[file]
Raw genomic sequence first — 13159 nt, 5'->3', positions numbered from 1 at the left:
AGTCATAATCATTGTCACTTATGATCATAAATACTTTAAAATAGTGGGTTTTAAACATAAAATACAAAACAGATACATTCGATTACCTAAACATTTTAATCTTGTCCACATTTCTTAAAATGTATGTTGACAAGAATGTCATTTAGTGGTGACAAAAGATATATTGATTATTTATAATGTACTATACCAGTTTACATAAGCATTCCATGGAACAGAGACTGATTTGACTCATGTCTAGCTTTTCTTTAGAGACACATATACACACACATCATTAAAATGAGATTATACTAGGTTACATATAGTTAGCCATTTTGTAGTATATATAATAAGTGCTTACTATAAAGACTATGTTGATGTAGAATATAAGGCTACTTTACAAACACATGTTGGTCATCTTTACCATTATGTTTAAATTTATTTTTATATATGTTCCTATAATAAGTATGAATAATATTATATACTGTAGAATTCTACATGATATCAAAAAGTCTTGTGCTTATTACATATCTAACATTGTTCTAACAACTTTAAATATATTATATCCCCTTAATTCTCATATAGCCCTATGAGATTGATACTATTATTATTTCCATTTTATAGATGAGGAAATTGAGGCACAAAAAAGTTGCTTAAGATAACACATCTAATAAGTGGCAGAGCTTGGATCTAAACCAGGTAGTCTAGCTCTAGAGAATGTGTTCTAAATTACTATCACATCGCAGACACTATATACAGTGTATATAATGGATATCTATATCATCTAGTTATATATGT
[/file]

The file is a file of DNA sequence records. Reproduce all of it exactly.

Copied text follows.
Raw genomic sequence first — 13159 nt, 5'->3', positions numbered from 1 at the left:
AGTCATAATCATTGTCACTTATGATCATAAATACTTTAAAATAGTGGGTTTTAAACATAAAATACAAAACAGATACATTCGATTACCTAAACATTTTAATCTTGTCCACATTTCTTAAAATGTATGTTGACAAGAATGTCATTTAGTGGTGACAAAAGATATATTGATTATTTATAATGTACTATACCAGTTTACATAAGCATTCCATGGAACAGAGACTGATTTGACTCATGTCTAGCTTTTCTTTAGAGACACATATACACACACATCATTAAAATGAGATTATACTAGGTTACATATAGTTAGCCATTTTGTAGTATATATAATAAGTGCTTACTATAAAGACTATGTTGATGTAGAATATAAGGCTACTTTACAAACACATGTTGGTCATCTTTACCATTATGTTTAAATTTATTTTTATATATGTTCCTATAATAAGTATGAATAATATTATATACTGTAGAATTCTACATGATATCAAAAAGTCTTGTGCTTATTACATATCTAACATTGTTCTAACAACTTTAAATATATTATATCCCCTTAATTCTCATATAGCCCTATGAGATTGATACTATTATTATTTCCATTTTATAGATGAGGAAATTGAGGCACAAAAAAGTTGCTTAAGATAACACATCTAATAAGTGGCAGAGCTTGGATCTAAACCAGGTAGTCTAGCTCTAGAGAATGTGTTCTAAATTACTATCACATCGCAGACACTATATACAGTGTATATAATGGATATCTATATCATCTAGTTATATATGT